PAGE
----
Beyond folate deficiency, current data suggest that maternal vitamin B12 deficiency may be associated with an increased risk for neural tube defects. A study in Canada recently revealed that about 1 in 20 women may be deficient in B12 in early pregnancy.11 In the study, the rate of vitamin B12 deficiency nearly doubled after 28 days gestation, which the researchers highlight may be due to the known hemodilutional effect of pregnancy. Vitamin B12 deficiency during pregnancy may also contribute to deficiency in the foetus and infant, and lead to preterm delivery. The full implications of starting pregnancy and lactation with low vitamin B12 status have not been sufficiently researched.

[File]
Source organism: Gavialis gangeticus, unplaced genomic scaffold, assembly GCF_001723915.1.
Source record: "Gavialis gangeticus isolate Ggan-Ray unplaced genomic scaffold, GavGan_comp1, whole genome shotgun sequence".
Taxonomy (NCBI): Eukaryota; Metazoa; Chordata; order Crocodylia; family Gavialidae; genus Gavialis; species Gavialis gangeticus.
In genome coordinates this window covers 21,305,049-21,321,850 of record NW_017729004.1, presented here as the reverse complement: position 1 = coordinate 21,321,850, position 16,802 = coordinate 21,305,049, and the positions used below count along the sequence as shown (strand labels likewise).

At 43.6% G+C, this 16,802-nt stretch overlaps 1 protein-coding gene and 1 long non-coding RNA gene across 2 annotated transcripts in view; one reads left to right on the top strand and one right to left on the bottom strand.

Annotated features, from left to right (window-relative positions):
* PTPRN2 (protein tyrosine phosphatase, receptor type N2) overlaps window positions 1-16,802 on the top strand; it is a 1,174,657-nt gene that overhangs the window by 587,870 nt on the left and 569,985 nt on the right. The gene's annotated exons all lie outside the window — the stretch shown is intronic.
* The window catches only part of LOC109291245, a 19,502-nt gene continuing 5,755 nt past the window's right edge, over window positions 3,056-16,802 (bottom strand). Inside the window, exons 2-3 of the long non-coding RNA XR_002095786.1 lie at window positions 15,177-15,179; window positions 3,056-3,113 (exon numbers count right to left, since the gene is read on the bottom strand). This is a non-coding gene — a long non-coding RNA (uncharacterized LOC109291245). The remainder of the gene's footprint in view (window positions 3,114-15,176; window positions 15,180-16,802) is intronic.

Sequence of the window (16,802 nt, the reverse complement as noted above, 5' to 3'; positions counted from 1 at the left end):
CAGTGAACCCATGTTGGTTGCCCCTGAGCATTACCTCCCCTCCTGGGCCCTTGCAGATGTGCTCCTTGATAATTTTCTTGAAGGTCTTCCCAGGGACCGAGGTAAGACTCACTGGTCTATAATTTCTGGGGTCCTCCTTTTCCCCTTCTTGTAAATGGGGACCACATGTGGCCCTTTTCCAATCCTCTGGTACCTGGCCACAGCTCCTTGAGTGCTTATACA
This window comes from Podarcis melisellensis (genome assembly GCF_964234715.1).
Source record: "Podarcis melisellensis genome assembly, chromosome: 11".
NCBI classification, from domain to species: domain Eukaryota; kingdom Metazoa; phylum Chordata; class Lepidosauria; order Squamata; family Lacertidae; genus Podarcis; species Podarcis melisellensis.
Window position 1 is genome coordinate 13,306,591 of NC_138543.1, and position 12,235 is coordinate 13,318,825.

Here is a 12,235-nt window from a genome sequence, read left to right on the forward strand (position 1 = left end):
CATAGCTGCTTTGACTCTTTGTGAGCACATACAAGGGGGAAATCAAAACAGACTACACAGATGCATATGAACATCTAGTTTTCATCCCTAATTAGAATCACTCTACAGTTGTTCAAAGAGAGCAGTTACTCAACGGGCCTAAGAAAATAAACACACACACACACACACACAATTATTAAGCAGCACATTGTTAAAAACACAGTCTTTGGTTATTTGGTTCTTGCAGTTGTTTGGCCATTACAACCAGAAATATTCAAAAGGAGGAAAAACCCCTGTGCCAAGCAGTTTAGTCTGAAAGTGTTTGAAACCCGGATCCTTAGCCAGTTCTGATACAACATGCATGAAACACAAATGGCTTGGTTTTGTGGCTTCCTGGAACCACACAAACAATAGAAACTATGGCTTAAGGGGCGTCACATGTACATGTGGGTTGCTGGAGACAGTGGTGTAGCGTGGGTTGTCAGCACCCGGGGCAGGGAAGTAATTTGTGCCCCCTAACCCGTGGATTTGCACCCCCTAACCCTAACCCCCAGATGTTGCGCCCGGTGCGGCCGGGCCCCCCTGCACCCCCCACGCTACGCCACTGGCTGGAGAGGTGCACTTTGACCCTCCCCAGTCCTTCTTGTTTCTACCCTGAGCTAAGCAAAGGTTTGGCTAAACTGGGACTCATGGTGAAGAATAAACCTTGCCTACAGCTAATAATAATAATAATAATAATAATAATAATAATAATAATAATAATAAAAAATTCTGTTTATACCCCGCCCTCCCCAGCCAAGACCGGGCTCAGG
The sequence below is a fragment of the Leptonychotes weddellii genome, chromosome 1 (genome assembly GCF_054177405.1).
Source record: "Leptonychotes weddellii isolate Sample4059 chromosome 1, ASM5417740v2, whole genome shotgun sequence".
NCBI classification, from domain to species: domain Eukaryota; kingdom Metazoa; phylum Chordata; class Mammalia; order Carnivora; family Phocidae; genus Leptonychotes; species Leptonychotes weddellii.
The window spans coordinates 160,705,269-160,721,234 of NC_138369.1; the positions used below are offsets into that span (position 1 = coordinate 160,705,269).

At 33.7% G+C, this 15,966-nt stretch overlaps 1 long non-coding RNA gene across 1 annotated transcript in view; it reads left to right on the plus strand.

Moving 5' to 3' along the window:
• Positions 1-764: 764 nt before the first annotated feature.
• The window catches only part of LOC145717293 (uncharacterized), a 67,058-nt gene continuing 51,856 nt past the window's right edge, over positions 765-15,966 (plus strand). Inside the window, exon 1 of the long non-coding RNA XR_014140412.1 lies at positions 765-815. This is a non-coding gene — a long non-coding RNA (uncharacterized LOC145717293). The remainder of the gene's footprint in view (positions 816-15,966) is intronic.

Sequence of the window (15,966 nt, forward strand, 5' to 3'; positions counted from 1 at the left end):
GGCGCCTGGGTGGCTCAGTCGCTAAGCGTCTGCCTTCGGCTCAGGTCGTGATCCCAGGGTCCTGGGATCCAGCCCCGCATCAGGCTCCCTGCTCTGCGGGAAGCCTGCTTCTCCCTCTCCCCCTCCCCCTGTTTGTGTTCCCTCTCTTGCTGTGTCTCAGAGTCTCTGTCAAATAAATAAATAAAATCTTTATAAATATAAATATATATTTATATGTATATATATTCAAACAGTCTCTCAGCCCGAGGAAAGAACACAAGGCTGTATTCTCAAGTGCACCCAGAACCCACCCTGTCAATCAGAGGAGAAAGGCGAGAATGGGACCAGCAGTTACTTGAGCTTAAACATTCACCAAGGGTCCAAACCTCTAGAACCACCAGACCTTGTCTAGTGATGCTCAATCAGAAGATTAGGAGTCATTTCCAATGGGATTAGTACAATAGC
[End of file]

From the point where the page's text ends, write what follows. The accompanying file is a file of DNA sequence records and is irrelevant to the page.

The achievement of an optimal vitamin B12 status is difficult for many older people due to age-related decreases in gastric acid production, which may prevent the release of B12 from food. Long-established as a rare but serious medical condition requiring medical management, vitamin B12 deficiency is now seen to be common worldwide, albeit subclinical in nature.12 The prevalence has been dramatically increased by also including persons with “low-normal” vitamin B12 levels. One study estimated that as many as 10% and 20% of British people aged 65-74 and greater than 75 years, respectively were at high risk of vitamin B12 deficiency.13 Theoretically, older people with mild vitamin B12 deficiency should be able to absorb free (crystalline) vitamin B12 found in fortified foods and supplements. The high prevalence of low vitamin B12 status among older adults, and treatment therefore is an important public health issue that requires further investigation. Studies are needed to define the still unproven health benefits of vitamin B12 fortification, the optimal levels of supplementation, interactions with other nutrients, and any possible adverse effects on healthy persons.